COMMENTARY: This story could be repeated many times. Child is abused by elder or ministerial servant. The Watchtower denies any responsibility for it and treats the victim as an offender.
This case though, after appealing a judgment to pay a relatively small compensation of 275,000 pounds, the appeal judge socked them triple to cover the victim’s considerable legal expenses that resulted as a consequence of the Watchtower dragging the affair out to punish the victim – which is one of their favorite tactics. Apparently, the Lord Justice Floyd has a better sense of what is “fair and reasonable” than does the Governing Body of the Christian Congregation of Jehovah’s Witnesses.
There is a scriptural passage that comes to mind: “Be quick to settle matters with your legal opponent, while you are with him on the way there, so that somehow the opponent may not turn you over to the judge, and the judge to the court attendant, and you get thrown into prison. I say to you for a fact, you will certainly not come out of there until you have paid over your last small coin.” – Pity that the Legal Department considers themselves above counsel of the Christ.
The Jehovah’s Witnesses face a million-pound legal bill after a young girl was sexually abused by one of its members.
The victim, now aged in her 20s, was molested by an elder, or “ministerial servant”, Peter Stewart, over a five-year period in Loughborough in the 1980s and ’90s, London’s High Court heard.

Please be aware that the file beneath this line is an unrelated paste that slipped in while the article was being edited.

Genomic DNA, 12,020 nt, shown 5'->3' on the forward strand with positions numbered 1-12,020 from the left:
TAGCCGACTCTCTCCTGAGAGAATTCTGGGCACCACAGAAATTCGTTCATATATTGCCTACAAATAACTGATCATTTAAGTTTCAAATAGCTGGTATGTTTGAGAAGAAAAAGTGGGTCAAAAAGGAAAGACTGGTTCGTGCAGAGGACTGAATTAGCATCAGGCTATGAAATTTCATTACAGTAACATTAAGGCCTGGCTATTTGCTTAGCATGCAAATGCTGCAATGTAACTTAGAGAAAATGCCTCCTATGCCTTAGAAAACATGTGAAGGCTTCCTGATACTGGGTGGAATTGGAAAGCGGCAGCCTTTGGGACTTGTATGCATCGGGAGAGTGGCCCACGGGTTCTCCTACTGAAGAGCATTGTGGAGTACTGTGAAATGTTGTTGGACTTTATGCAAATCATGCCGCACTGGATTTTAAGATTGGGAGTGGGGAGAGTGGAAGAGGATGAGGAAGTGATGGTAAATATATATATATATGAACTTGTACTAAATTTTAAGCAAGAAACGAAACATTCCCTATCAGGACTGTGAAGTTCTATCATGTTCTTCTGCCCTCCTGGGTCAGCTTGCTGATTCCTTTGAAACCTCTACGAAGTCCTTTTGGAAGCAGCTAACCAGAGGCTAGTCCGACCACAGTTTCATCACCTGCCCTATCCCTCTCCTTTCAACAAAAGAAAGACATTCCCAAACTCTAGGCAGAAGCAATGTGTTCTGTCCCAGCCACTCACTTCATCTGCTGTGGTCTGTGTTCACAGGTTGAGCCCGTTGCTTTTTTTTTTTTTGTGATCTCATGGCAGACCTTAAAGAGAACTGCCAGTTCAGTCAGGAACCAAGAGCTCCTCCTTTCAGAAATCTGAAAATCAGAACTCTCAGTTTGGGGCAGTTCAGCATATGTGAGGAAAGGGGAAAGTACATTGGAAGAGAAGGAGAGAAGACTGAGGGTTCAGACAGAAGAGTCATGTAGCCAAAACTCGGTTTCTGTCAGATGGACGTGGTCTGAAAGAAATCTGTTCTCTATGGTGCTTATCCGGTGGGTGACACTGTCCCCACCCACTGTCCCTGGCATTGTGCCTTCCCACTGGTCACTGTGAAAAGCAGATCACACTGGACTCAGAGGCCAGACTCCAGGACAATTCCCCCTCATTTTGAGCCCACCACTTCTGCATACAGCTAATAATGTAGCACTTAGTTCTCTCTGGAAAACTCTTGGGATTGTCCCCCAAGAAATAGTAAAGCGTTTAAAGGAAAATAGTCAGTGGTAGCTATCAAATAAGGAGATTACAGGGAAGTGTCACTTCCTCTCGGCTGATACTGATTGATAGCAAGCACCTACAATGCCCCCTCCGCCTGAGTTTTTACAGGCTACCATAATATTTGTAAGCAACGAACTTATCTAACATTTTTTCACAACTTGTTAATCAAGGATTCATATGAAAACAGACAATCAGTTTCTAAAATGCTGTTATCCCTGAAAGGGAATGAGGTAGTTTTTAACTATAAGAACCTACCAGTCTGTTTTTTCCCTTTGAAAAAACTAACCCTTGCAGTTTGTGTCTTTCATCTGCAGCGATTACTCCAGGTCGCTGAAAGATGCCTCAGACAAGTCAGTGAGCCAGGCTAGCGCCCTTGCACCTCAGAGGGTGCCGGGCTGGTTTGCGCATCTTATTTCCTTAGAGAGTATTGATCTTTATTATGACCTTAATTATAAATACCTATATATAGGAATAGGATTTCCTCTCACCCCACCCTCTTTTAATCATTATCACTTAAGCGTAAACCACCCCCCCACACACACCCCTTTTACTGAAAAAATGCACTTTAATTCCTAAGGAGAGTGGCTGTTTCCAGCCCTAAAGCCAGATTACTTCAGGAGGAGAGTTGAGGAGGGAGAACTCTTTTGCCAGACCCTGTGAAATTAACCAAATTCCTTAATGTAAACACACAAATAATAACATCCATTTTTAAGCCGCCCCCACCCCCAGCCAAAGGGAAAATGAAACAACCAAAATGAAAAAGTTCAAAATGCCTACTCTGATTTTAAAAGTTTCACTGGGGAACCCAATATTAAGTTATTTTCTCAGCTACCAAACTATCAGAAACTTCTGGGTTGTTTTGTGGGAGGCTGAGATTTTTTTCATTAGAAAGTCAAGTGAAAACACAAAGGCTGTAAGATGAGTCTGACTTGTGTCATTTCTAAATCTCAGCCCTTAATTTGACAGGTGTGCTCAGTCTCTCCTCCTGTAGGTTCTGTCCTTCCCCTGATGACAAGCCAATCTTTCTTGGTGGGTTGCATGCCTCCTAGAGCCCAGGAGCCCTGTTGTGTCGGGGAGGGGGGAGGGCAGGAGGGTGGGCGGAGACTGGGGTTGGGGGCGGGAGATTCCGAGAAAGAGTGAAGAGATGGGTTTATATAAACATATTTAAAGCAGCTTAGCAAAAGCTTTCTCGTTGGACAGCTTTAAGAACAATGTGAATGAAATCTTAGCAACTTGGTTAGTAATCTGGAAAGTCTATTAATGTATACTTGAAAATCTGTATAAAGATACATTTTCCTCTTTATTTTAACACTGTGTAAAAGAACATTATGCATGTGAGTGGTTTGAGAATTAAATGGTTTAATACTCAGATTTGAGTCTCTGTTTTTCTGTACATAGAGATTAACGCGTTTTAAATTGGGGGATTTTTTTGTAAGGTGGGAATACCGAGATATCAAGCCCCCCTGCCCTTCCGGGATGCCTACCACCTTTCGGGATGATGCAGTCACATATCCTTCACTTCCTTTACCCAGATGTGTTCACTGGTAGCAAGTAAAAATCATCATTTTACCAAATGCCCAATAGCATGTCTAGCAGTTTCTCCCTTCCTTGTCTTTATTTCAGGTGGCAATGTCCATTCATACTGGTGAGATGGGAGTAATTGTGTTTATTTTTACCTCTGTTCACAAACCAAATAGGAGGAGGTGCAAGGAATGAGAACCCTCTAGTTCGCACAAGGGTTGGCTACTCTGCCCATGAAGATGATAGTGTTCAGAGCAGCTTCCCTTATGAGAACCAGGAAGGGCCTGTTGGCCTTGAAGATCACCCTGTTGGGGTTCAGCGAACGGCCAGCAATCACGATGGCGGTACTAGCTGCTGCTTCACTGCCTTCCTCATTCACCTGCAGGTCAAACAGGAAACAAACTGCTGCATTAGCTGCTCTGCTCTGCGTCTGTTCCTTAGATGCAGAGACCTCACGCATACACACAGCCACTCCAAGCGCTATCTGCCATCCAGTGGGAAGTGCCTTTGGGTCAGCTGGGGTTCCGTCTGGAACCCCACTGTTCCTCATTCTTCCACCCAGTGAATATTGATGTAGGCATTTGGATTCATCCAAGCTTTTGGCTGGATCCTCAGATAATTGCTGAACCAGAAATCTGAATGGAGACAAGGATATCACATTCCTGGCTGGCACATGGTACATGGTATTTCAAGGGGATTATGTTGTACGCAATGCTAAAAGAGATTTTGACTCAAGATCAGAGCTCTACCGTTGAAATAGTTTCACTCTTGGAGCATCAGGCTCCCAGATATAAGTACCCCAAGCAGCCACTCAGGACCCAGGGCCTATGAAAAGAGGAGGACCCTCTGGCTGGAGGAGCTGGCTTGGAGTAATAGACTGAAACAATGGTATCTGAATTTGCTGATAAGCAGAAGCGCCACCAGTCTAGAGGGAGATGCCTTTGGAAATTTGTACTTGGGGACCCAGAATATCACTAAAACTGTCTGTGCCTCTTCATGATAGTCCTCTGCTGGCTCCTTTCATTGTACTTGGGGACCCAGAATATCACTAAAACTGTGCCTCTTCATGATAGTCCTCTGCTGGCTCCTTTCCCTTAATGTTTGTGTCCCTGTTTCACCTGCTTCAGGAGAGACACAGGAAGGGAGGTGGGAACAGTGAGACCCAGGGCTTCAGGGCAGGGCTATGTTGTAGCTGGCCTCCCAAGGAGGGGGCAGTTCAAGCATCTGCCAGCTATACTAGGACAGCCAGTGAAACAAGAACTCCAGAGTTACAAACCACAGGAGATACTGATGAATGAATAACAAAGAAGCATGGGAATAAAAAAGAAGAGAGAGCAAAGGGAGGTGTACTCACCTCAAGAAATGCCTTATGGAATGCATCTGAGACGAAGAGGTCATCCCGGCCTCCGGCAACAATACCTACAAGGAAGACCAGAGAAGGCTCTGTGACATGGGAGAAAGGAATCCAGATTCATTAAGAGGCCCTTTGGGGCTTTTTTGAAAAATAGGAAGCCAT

Last year, a judge ordered the organisation to pay £275,000 compensation to the victim or failing to protect her or to warn other parents about Stewart.
The church appealed the decision.
But this week an Appeal Court judge rejected the appeal and said the church should pay Stewart’s victim £275,000 compensation and the massive legal costs of the case, which have been estimated at around £1 million.
Stewart, who carried out bible study sessions and door-to-door evangelical rounds, molested the girl, who can not be named for legal reasons, on a weekly basis.
The trauma she suffered derailed her education and career, and led to harrowing nightmares and recurring thoughts of suicide.
Matters came to a head when she “passed out on her bed next to a pile of paracetamol” while on holiday with her husband, “having left him a suicide note”.
The woman told her mother what he had done to her in 2000 when she learned he was about to be released from prison.
She reported the abuse to police but Stewart died in 2001, aged 72, before he could be brought to justice.
However, Stewart had been convicted in 1995 of sexually abusing a schoolgirl and a young boy who was also part of the Jehovah’s Witness congregation.
The church denied that it could be held responsible for the behaviour of “ministerial servant”, Peter Stewart.
It said he was not an employee, acted as “little more than a tidier-upper” after church gatherings and had no responsibility at all for child welfare, its lawyers argued.
Rejecting the appeal, however, Lord Justice Floyd said it was not just a case of opportunistic sex abuse.
Stewart’s relationship with the church was “akin to employment” and his role as a ministerial servant put him in a position of trust.
His official status gave him “ostensible authority to have unaccompanied access to children”.
And, had it not been for that, the girl’s mother would never have accepted him into her home.
Church elders had also failed to take reasonable steps to protect children in the congregation in 1990, after suspicions were raised that Stewart had abused another girl.
Lord Justice Floyd said it was “fair just and reasonable” to order the church’s governing body to pay compensation.
Source Leicester Mercury